Finally, all our critics were more or less closely connected with the church hierarchy. Eustathios was a patriarchal rhetor then metropolitan of Thessalonica. Balsamon was chartophylax of the Great Church before becoming titular patriarch of Antioch .. Tzetzes corresponded freely with bishops and patriarchal officials. Choniates was the brother of a metropolitan, and held Balsamon and Eustathios in

'. high regard.41 As members or close associates of the episcopate, all were likely to : lshare ,episcopal' misgivings about monks who ignored their bishops and set them: ;selves up as spiritual Ieaders.f? Eustathios, a practising bishop, and Balsamon, a canon lawyer, both approached the whole question of monastic abuses as men with a professional interest in the imperial and conciliar legislation which emphasised community life and gave the bishop full authority to discipline the monks in his diocese.43

Thus our critics can be seen to have criticised the contemporary holy man from the point of view of men with vested interests - cultural, social, and professional -

40. Makarios Chrysokephalos, op.cit. (n.9 above), 381. Base and alien origins were common i material for DSOKOS: cf. A. Garzya, 'Una declarnazione giudizaria di Niceforo Basilace', Epeteris Hetaireias Byzantinon Spoudon 36 (I 968), 92-3.

41. Choniates, ed. Van Dieten, 216, 307-8,406 (Bonn ed., 282, 399-400,531).

42. i In a society where monks not only became spiritual fathers of novices, but also regularly , heard the confessions of laymen, there was a real danger that those with a reputation for , sanctity might usurp or undermine the role of the bishop. See for example the letter which Nikephoros, ex-chartophylax of the Great Church, sent to Theodosios, a recluse in Corinth,

in reply to certain confessional and penitential questions which the latter had asked: ed. P. Gautier, REB 27 (1969), 170f. Nikephoros expresses his reluctance to pronounce on these matters without the authorisation of the local bishoj1.jlnd he advises Theodosios that 'the right and proper thing for you to do is to ask the bishop of Corinth and learn from him, land do nothing for the salvation of souls without his knowledge, neither hearing confessions nor absolving penitents without his permission'. Eustathios thought that hypocritical noly men were motivated largely by the desire to acquire spiritual children (Opuscula, 96).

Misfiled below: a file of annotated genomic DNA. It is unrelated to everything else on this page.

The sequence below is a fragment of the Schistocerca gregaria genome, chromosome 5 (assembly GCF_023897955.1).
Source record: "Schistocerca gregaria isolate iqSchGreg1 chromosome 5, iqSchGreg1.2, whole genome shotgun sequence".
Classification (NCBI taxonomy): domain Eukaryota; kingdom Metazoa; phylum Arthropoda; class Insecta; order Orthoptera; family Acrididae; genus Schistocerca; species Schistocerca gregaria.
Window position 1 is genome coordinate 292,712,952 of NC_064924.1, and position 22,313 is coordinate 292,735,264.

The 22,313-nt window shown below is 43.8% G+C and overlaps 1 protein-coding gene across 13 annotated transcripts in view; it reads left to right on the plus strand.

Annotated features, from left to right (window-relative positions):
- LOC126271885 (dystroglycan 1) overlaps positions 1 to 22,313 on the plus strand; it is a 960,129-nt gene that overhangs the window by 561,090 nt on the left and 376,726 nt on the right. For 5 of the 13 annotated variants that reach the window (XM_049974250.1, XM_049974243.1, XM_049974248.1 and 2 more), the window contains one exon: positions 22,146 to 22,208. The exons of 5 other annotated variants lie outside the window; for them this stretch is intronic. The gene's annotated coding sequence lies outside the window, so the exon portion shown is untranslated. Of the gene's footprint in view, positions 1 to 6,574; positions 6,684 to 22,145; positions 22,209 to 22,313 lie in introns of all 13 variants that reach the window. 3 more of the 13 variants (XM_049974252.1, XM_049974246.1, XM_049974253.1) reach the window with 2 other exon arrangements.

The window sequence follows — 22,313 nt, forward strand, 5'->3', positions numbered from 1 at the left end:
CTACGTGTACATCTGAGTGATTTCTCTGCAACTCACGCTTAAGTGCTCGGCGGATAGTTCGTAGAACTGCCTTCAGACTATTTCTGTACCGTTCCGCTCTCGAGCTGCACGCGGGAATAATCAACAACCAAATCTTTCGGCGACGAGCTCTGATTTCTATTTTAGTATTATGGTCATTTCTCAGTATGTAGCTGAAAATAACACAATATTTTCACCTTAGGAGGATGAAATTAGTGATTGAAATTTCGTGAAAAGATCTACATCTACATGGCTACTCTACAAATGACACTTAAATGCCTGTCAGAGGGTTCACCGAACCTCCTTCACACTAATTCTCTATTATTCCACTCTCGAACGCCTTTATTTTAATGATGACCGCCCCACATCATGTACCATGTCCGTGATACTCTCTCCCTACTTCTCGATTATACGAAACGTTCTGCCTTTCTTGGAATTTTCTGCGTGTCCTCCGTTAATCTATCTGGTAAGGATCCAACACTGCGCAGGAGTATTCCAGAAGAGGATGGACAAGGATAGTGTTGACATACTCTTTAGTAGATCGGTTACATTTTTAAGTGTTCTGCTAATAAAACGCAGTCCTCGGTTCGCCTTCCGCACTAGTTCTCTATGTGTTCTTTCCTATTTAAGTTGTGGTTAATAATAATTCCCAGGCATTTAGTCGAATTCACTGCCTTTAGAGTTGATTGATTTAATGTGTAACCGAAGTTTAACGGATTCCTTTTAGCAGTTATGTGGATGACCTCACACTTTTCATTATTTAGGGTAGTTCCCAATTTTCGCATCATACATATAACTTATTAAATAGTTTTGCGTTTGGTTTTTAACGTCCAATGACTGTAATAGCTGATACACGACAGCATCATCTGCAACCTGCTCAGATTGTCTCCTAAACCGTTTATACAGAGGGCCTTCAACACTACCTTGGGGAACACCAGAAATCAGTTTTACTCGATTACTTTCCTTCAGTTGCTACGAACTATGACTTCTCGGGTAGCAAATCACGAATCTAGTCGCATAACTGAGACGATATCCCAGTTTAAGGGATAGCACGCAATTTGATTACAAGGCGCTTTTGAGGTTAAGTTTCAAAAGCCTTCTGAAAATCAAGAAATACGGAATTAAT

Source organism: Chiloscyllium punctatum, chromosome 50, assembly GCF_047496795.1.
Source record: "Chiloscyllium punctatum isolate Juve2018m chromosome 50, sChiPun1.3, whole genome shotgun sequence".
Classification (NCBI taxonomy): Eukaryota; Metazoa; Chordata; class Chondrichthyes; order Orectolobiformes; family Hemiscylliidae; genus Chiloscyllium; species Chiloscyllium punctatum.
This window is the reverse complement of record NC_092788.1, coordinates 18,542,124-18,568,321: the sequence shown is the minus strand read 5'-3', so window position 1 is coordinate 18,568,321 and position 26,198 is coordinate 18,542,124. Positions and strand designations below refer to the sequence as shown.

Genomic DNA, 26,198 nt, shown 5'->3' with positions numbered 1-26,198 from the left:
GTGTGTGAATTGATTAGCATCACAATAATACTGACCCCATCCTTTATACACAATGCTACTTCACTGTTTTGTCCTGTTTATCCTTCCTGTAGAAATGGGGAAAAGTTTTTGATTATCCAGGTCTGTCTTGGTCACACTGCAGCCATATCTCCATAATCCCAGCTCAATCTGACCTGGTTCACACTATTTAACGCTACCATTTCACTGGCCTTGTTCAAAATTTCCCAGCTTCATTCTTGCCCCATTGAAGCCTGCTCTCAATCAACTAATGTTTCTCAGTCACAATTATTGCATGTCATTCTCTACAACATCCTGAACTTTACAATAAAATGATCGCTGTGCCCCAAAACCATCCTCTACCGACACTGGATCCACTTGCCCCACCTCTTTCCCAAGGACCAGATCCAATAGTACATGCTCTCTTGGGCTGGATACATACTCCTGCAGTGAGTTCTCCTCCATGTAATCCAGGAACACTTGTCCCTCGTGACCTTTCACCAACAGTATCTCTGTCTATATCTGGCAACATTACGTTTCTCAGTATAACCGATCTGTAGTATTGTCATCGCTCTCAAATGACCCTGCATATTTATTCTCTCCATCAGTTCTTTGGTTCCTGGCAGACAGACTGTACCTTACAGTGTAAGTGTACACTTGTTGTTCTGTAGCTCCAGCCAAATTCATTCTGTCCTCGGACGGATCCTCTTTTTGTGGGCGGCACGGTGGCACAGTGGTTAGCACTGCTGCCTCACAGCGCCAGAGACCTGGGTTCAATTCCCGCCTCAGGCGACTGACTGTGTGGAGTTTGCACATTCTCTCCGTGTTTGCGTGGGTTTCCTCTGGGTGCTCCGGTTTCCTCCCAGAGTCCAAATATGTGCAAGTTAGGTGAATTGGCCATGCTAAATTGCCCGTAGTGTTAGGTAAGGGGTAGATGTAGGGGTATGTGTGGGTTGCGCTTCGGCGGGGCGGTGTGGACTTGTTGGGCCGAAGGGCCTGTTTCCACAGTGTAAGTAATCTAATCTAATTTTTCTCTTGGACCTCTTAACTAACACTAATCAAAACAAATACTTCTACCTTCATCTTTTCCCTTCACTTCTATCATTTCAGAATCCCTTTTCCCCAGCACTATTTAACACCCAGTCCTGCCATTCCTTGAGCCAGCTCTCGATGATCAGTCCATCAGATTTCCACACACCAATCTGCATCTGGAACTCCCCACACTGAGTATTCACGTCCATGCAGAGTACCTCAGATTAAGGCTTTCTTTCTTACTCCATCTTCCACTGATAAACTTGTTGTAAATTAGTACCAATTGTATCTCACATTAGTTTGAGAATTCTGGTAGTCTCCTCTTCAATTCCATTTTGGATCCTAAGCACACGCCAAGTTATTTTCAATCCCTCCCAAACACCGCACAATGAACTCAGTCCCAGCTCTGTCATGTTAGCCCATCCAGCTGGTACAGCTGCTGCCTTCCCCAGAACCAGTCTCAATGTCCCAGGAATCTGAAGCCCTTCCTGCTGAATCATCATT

43. See in particular Eustathii Opuscula, 247-8, 260; Balsamon, In Can. xiv Con. in Trullo (PG 137. 674): 'It seems to me that all who violate the canons in the judgement of the local bishop are to be punished'. The principal legislation regarding the regulation and episcopal supervision of monastic communities is the following: Canons 4, 8, 24 of Chalcedon; Canons 40-7 of the Council in Trullo ; Justinian, Novels 123 and 133, incorporated in Basilica IV.



whose value was threatened by competition from outsiders who did not play by the rules. That such complaints are heard in the twelfth century, and not earlier, is perhaps understandable if we accept that this was the age when Byzantine urban expansion reached its peak, and Constantinople was attracting immigrants as never before.44----- - --

The rejection of a pattern?

Having said this, we have still not explained the criticisms. Were these directed simply at the perversion of certain ascetic models, or were they aimed at the models

as such? '

~ .. The long eulogy of asceticism with which Eustathios introduces his 'Visitation of the monastic life' is no doubt sincere and representative, but it is clear that for him, as for Balsamon and for Tzetzes, asceticism was best practised in a strictly regulated community.P Eustathios pretends that he can see the point of being a stylite, but only once does he make favourable mention of solitary asceticism,46 and among his hagiographicalhomilies, I know of only one celebration of an ascetic saint.47 Balsamon and Choniates drop direct hints that they had their doubts about the ~lle of the holy man as an institution. B2lsamon, in his commentary on canon 60 of the Council in Trullo condemning 'those who simulate demonic frenzy for gain', writes as follows:48

As I see many such wandering the towns and not being punished, but actually' welcomed as saints by some, I want to know the reason, and I demand reform. Out of ignorance, I put the late Staurakios Oxeobaphos, who feigned foolishness for Christ's sake, among the hypocrites, because there are so many deceivers, even though he wiis really genuine. Such practices should be prohibited by the 'force of this canon, in order that the good may not suffer through the fault of the bad. l1!ere are many means to salvation of the soul, and one may be saved by them without scandal. I say this not as a matter of personal opinion, but on the baSis of what good men have told me, who

44. D. Jacoby, 'La population de Constantinople a l'epoque byzantine: un probleme de demographie urbaine', Byzantion 31 (1961), 81, 107; P. Tivcev, 'Sur les cites byzantines aux XIe-Xne siecles', Byzantinobulgarica 1 (1962), 145-82; M.F. Hendy, 'Byzantium, 1081- 1204: 'An Economic Reappraisal', Transactions of the Royal Historical Society (1970), 31-52.

45. Eustathii Opuscula, 224, 227,254.